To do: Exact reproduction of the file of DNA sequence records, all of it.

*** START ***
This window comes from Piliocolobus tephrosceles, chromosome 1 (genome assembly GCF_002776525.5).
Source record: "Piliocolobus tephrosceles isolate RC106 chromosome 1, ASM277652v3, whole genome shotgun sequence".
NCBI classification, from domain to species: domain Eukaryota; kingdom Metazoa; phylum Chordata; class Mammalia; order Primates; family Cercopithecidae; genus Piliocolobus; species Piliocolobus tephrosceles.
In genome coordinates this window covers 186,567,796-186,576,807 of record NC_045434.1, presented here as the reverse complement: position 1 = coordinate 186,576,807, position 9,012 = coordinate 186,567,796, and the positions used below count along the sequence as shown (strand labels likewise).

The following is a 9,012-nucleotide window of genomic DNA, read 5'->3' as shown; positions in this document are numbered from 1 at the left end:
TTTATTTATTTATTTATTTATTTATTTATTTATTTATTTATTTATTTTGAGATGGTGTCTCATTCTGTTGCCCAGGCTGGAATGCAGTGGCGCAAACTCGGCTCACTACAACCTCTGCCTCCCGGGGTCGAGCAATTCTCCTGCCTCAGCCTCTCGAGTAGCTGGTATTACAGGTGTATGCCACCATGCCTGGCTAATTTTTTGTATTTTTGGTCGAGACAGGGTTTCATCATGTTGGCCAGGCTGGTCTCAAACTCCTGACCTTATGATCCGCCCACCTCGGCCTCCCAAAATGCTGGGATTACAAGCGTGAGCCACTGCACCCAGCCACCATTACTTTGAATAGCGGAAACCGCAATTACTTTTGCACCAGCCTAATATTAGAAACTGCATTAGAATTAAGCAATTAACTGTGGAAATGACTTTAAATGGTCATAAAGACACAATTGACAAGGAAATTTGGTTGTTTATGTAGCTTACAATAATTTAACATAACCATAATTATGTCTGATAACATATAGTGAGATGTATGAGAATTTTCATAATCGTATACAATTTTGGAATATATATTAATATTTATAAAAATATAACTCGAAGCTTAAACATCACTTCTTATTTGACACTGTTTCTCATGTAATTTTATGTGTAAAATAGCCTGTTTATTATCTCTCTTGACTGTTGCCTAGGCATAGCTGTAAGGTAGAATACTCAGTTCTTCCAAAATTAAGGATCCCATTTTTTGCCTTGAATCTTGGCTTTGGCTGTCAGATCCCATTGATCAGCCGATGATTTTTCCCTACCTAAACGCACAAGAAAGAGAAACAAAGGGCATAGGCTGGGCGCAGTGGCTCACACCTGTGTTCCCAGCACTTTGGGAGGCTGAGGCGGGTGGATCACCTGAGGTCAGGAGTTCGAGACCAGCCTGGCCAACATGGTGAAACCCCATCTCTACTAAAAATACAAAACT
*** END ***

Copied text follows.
This window comes from Piliocolobus tephrosceles, chromosome 1 (genome assembly GCF_002776525.5).
Source record: "Piliocolobus tephrosceles isolate RC106 chromosome 1, ASM277652v3, whole genome shotgun sequence".
NCBI classification, from domain to species: domain Eukaryota; kingdom Metazoa; phylum Chordata; class Mammalia; order Primates; family Cercopithecidae; genus Piliocolobus; species Piliocolobus tephrosceles.
In genome coordinates this window covers 186,567,796-186,576,807 of record NC_045434.1, presented here as the reverse complement: position 1 = coordinate 186,576,807, position 9,012 = coordinate 186,567,796, and the positions used below count along the sequence as shown (strand labels likewise).

The following is a 9,012-nucleotide window of genomic DNA, read 5'->3' as shown; positions in this document are numbered from 1 at the left end:
TTTATTTATTTATTTATTTATTTATTTATTTATTTATTTATTTATTTTGAGATGGTGTCTCATTCTGTTGCCCAGGCTGGAATGCAGTGGCGCAAACTCGGCTCACTACAACCTCTGCCTCCCGGGGTCGAGCAATTCTCCTGCCTCAGCCTCTCGAGTAGCTGGTATTACAGGTGTATGCCACCATGCCTGGCTAATTTTTTGTATTTTTGGTCGAGACAGGGTTTCATCATGTTGGCCAGGCTGGTCTCAAACTCCTGACCTTATGATCCGCCCACCTCGGCCTCCCAAAATGCTGGGATTACAAGCGTGAGCCACTGCACCCAGCCACCATTACTTTGAATAGCGGAAACCGCAATTACTTTTGCACCAGCCTAATATTAGAAACTGCATTAGAATTAAGCAATTAACTGTGGAAATGACTTTAAATGGTCATAAAGACACAATTGACAAGGAAATTTGGTTGTTTATGTAGCTTACAATAATTTAACATAACCATAATTATGTCTGATAACATATAGTGAGATGTATGAGAATTTTCATAATCGTATACAATTTTGGAATATATATTAATATTTATAAAAATATAACTCGAAGCTTAAACATCACTTCTTATTTGACACTGTTTCTCATGTAATTTTATGTGTAAAATAGCCTGTTTATTATCTCTCTTGACTGTTGCCTAGGCATAGCTGTAAGGTAGAATACTCAGTTCTTCCAAAATTAAGGATCCCATTTTTTGCCTTGAATCTTGGCTTTGGCTGTCAGATCCCATTGATCAGCCGATGATTTTTCCCTACCTAAACGCACAAGAAAGAGAAACAAAGGGCATAGGCTGGGCGCAGTGGCTCACACCTGTGTTCCCAGCACTTTGGGAGGCTGAGGCGGGTGGATCACCTGAGGTCAGGAGTTCGAGACCAGCCTGGCCAACATGGTGAAACCCCATCTCTACTAAAAATACAAAACT